Adoptees Don’t Just Feel Foreign Around White People [Faded Footsteps]
And what does that make me, if I’m Caucasian-raised and end up in a Chinese environment not of my doing (ie. work)? White? Asian? An Asian-who-is-really-white? A “white” person who just has Asian skin? Someone who “bridges” between two cultures just because she looks like one ethnicity but is culturally of another?
Or am I suddenly “not” the foreigner due to my ethnic status?
If a Caucasian person spends a day in the midst of Chinese people all day long, they express discomfort. Unease. They cannot understand. They cannot read. They cannot communicate. They are both linguistically, ethnically and culturally foreign in every aspect of the word.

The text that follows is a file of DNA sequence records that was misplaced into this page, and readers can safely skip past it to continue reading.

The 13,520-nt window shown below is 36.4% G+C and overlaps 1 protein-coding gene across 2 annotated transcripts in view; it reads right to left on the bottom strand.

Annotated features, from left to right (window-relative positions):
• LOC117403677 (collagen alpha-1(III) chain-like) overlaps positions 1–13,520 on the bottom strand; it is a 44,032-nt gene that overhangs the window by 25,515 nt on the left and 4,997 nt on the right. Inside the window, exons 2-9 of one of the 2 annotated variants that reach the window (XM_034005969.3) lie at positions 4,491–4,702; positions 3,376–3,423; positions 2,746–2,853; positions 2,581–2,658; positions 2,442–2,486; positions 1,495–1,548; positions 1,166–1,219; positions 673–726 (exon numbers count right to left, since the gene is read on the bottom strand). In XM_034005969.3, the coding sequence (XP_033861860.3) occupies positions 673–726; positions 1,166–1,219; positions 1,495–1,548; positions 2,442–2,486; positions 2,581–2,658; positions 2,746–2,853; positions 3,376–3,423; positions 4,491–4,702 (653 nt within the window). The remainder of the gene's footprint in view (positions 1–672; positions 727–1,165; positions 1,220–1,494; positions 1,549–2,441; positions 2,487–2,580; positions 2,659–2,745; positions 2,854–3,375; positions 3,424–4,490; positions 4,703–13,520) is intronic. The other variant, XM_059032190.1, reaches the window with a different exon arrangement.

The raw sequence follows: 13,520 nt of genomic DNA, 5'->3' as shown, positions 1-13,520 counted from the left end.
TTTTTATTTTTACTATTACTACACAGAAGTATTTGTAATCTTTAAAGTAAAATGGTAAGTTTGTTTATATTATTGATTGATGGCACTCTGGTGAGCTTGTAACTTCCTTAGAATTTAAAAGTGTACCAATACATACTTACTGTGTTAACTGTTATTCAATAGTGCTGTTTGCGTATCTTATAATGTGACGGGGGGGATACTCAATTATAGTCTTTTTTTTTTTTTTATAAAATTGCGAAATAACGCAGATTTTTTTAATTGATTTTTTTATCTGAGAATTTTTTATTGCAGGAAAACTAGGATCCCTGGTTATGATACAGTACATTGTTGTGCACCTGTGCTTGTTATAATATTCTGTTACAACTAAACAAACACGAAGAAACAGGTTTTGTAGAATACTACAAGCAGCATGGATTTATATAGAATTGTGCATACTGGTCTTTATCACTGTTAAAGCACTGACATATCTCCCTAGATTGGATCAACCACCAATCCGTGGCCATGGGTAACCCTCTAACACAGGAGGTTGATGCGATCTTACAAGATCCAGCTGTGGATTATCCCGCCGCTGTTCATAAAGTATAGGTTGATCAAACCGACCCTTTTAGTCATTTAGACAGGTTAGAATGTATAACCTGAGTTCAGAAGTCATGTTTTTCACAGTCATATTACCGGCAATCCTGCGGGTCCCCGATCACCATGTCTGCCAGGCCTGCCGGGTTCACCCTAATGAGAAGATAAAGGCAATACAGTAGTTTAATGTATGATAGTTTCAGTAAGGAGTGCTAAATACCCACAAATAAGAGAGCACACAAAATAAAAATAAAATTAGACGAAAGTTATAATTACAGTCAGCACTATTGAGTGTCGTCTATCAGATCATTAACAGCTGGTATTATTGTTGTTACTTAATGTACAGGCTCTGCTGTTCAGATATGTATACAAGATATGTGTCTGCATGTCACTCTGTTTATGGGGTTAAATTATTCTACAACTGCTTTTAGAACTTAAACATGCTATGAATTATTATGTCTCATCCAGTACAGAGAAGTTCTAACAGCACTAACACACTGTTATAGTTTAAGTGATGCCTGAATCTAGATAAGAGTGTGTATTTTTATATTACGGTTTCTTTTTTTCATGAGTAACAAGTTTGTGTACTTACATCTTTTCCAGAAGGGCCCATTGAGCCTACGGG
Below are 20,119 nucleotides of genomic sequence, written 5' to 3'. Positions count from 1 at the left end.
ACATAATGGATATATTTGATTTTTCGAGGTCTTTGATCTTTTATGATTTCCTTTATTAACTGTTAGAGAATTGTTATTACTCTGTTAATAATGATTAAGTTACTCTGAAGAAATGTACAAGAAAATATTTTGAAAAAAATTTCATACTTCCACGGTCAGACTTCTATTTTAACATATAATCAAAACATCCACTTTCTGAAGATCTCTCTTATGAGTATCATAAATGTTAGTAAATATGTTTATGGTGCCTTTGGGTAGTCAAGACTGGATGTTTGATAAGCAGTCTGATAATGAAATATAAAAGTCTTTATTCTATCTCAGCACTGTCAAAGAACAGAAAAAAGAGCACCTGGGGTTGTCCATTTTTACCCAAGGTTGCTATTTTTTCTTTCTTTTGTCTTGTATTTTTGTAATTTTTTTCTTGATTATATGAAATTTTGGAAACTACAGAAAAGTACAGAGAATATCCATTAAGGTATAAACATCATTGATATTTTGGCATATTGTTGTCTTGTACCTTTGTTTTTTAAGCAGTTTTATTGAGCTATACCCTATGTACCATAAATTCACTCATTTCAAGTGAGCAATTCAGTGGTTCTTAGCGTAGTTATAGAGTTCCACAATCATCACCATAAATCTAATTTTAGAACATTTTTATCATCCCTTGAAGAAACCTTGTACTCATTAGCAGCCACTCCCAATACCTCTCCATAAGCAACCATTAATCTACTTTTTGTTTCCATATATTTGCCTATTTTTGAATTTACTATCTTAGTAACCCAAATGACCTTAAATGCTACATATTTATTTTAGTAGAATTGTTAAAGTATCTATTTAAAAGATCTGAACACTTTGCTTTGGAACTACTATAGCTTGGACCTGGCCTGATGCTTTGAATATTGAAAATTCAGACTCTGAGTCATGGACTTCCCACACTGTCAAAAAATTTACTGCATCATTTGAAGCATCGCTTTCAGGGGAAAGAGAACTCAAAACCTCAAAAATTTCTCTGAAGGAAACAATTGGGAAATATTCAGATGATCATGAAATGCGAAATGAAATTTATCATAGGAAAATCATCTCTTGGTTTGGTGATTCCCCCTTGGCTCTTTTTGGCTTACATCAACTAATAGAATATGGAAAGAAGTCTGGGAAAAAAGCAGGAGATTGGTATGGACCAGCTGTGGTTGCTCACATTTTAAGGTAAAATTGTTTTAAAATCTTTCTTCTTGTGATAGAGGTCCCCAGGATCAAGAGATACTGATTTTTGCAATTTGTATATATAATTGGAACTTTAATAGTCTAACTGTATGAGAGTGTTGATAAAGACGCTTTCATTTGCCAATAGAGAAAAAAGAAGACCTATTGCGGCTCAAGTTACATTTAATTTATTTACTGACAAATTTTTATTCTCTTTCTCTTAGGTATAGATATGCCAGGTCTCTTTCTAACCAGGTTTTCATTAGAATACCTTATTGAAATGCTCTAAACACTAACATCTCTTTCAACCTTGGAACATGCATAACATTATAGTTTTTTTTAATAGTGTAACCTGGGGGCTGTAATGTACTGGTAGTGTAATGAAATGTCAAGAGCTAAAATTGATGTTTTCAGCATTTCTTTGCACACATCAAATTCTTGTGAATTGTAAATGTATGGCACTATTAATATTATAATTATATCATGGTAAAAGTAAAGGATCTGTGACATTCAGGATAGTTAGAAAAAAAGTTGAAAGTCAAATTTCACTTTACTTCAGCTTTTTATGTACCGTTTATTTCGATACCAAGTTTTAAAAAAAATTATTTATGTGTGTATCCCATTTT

Well, what about a Caucasian-raised Chinese person?
Boarding School Video Available: Shi-Shi-Etko [American Indians in Children’s Literature]
As you’ll see, there are English subtitles in the film. Throughout the film, the language you hear is Halq’emalem, which is the language of the Sto:lo people of the Sto:lo Nation in British Columbia. Across the US and Canada, Native Nations are using films like Shi-shi-etko, and newer technologies (the Internet and Apple products) to teach their languages. Through First Voices, there is an iPod and iPad app for Halq’emalem, available at no charge through iTunes. Preview the Halq’emalem app here.